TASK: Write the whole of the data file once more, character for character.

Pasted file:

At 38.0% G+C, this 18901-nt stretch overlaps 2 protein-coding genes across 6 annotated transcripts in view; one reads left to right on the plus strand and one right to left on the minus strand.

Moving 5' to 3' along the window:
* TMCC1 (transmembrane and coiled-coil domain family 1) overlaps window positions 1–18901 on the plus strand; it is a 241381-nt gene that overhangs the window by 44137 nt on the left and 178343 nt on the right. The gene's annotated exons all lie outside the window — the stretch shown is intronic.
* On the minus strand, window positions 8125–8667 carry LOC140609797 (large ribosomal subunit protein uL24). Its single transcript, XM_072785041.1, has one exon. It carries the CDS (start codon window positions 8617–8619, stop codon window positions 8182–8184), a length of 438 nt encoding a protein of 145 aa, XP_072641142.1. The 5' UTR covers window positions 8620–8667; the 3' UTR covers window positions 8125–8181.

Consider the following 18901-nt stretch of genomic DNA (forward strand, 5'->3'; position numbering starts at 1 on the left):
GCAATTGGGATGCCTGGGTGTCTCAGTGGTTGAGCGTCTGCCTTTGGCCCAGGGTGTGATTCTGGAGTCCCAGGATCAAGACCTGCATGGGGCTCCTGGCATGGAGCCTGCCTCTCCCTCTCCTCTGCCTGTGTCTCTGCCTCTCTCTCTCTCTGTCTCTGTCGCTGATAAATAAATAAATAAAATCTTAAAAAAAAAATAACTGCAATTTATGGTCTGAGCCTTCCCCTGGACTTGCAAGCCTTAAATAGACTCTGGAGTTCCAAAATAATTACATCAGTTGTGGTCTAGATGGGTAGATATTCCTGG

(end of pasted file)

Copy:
At 38.0% G+C, this 18901-nt stretch overlaps 2 protein-coding genes across 6 annotated transcripts in view; one reads left to right on the plus strand and one right to left on the minus strand.

Moving 5' to 3' along the window:
* TMCC1 (transmembrane and coiled-coil domain family 1) overlaps window positions 1–18901 on the plus strand; it is a 241381-nt gene that overhangs the window by 44137 nt on the left and 178343 nt on the right. The gene's annotated exons all lie outside the window — the stretch shown is intronic.
* On the minus strand, window positions 8125–8667 carry LOC140609797 (large ribosomal subunit protein uL24). Its single transcript, XM_072785041.1, has one exon. It carries the CDS (start codon window positions 8617–8619, stop codon window positions 8182–8184), a length of 438 nt encoding a protein of 145 aa, XP_072641142.1. The 5' UTR covers window positions 8620–8667; the 3' UTR covers window positions 8125–8181.

Consider the following 18901-nt stretch of genomic DNA (forward strand, 5'->3'; position numbering starts at 1 on the left):
GCAATTGGGATGCCTGGGTGTCTCAGTGGTTGAGCGTCTGCCTTTGGCCCAGGGTGTGATTCTGGAGTCCCAGGATCAAGACCTGCATGGGGCTCCTGGCATGGAGCCTGCCTCTCCCTCTCCTCTGCCTGTGTCTCTGCCTCTCTCTCTCTCTGTCTCTGTCGCTGATAAATAAATAAATAAAATCTTAAAAAAAAAATAACTGCAATTTATGGTCTGAGCCTTCCCCTGGACTTGCAAGCCTTAAATAGACTCTGGAGTTCCAAAATAATTACATCAGTTGTGGTCTAGATGGGTAGATATTCCTGG